Whom do I have to sacrifice chickens to, to turn this into an urban fantasy and not an icky romance?
It should have been a bit longer.
This one reads like it was written, edited, and proofread by fourteen-year- old kids.
Oh, a tale with a dwarf protagonist! Too bad it comes up short in so many ways.
This story is “armored” against things that could have made it interesting, snort.
Now this is how you create a familiar but very entertaining romp!
This is a “Huh?” book. Ask me about it a few days down the road and I’d give you a blank look.
The author has a big gun; he wants everyone to watch him play with it for over 700 pages.
How many ways can the author portray Australians as freaks of the century? Many, many ways!
A TBR Challenge 2015 review. These days, my standards are admittedly low when it comes to this author. Still, I’ve had fun, so that’s good.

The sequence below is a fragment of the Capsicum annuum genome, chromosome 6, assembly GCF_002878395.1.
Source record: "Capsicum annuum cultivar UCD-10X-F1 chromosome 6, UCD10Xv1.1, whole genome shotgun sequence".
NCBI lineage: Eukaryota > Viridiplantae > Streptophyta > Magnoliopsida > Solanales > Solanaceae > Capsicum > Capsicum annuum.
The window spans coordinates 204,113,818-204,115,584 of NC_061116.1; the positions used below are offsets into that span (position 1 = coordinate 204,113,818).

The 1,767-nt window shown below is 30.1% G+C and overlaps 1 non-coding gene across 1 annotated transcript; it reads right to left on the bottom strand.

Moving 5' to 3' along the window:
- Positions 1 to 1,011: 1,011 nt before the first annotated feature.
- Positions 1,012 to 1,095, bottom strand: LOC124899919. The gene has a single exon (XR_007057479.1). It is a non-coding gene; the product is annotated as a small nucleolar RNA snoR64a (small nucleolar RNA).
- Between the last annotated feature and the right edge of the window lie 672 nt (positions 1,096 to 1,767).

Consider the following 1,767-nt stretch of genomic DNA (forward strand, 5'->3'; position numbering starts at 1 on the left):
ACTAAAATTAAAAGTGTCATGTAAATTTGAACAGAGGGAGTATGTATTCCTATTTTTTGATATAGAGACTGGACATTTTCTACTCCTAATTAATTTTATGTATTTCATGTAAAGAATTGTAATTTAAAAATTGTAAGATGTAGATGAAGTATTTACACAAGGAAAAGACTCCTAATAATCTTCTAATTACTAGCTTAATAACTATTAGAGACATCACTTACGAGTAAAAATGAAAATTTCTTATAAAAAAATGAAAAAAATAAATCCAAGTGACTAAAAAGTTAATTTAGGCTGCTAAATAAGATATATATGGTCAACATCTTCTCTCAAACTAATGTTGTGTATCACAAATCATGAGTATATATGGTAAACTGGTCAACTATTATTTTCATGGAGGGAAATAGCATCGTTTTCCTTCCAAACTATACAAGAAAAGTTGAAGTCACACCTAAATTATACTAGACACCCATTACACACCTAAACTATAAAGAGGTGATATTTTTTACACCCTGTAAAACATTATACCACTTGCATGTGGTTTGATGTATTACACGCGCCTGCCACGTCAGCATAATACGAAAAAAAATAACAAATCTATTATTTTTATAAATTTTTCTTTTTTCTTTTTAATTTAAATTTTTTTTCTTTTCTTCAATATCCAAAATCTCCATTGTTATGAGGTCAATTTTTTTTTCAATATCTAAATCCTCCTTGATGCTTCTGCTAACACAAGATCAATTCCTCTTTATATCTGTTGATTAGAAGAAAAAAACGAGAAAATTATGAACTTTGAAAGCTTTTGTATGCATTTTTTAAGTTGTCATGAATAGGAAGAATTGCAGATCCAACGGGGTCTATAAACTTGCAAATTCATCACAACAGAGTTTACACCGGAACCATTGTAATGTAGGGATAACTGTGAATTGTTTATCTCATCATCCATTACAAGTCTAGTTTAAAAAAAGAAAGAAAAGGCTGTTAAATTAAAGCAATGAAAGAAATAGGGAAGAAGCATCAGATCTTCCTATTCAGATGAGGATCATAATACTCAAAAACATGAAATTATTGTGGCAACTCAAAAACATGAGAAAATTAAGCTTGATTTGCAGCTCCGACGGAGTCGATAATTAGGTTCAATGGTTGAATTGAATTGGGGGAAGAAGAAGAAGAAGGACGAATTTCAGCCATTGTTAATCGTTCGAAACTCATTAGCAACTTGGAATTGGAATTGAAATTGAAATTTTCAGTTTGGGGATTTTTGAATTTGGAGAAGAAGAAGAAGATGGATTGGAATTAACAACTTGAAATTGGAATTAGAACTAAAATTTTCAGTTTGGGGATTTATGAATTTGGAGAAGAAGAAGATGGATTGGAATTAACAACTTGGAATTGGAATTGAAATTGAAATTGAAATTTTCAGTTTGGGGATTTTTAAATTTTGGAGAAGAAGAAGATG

This is the most disgusting, most foully violent, awful piece of filth ever. Oh, the rapture.
So, what happens when there is a cure for homosexuality? Don’t cringe, this book is smarter than you think.
I only feel a little spark of excitement within the last few pages of this book. On the bright side, it’s 75% Curran-free!
Everything seems to be in order in this romantic steampunk adventure. Why am I so unmoved?
“Release the kraken!” seems like a dirty phrase when one puts it in the context of this story.
The story has so much potential, but by the last page, my reaction is to frown at the book and think, “Wait, is that all?”
I won’t claim to be an expert in understanding the mind of a 16-year old girl, but the 16-year old girl in this story really befuddles me.
This one could have easily been a fun read that isn’t as stale as the author’s other books, but it never quite gets there.
That hero, John, is still the blandest thing in this story, and that’s quite the shame.
The real magic show here is how the author can send me into a bored stupor in such a short time.